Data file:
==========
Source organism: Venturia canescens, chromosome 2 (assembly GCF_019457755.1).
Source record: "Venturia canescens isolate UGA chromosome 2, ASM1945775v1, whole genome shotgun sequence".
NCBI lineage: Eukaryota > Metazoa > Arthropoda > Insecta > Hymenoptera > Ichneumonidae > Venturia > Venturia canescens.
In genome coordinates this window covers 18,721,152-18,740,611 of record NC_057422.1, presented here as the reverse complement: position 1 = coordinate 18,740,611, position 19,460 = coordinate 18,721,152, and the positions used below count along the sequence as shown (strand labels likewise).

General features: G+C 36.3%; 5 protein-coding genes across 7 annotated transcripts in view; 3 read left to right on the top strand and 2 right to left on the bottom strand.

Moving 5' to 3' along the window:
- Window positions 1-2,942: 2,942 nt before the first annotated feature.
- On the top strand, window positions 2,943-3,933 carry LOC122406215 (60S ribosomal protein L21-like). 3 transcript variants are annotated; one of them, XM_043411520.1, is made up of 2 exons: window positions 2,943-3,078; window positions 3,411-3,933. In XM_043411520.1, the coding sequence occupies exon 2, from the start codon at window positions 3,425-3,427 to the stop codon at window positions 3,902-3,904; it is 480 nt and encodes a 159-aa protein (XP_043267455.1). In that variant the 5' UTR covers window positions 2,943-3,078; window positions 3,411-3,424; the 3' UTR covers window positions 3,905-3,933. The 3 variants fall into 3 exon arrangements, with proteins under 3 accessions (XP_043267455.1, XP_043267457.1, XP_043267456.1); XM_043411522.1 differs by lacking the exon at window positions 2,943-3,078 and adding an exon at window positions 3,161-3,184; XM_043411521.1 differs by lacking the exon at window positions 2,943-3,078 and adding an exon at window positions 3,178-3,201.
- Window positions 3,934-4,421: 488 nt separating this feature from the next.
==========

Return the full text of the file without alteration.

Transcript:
Source organism: Venturia canescens, chromosome 2 (assembly GCF_019457755.1).
Source record: "Venturia canescens isolate UGA chromosome 2, ASM1945775v1, whole genome shotgun sequence".
NCBI lineage: Eukaryota > Metazoa > Arthropoda > Insecta > Hymenoptera > Ichneumonidae > Venturia > Venturia canescens.
In genome coordinates this window covers 18,721,152-18,740,611 of record NC_057422.1, presented here as the reverse complement: position 1 = coordinate 18,740,611, position 19,460 = coordinate 18,721,152, and the positions used below count along the sequence as shown (strand labels likewise).

General features: G+C 36.3%; 5 protein-coding genes across 7 annotated transcripts in view; 3 read left to right on the top strand and 2 right to left on the bottom strand.

Moving 5' to 3' along the window:
- Window positions 1-2,942: 2,942 nt before the first annotated feature.
- On the top strand, window positions 2,943-3,933 carry LOC122406215 (60S ribosomal protein L21-like). 3 transcript variants are annotated; one of them, XM_043411520.1, is made up of 2 exons: window positions 2,943-3,078; window positions 3,411-3,933. In XM_043411520.1, the coding sequence occupies exon 2, from the start codon at window positions 3,425-3,427 to the stop codon at window positions 3,902-3,904; it is 480 nt and encodes a 159-aa protein (XP_043267455.1). In that variant the 5' UTR covers window positions 2,943-3,078; window positions 3,411-3,424; the 3' UTR covers window positions 3,905-3,933. The 3 variants fall into 3 exon arrangements, with proteins under 3 accessions (XP_043267455.1, XP_043267457.1, XP_043267456.1); XM_043411522.1 differs by lacking the exon at window positions 2,943-3,078 and adding an exon at window positions 3,161-3,184; XM_043411521.1 differs by lacking the exon at window positions 2,943-3,078 and adding an exon at window positions 3,178-3,201.
- Window positions 3,934-4,421: 488 nt separating this feature from the next.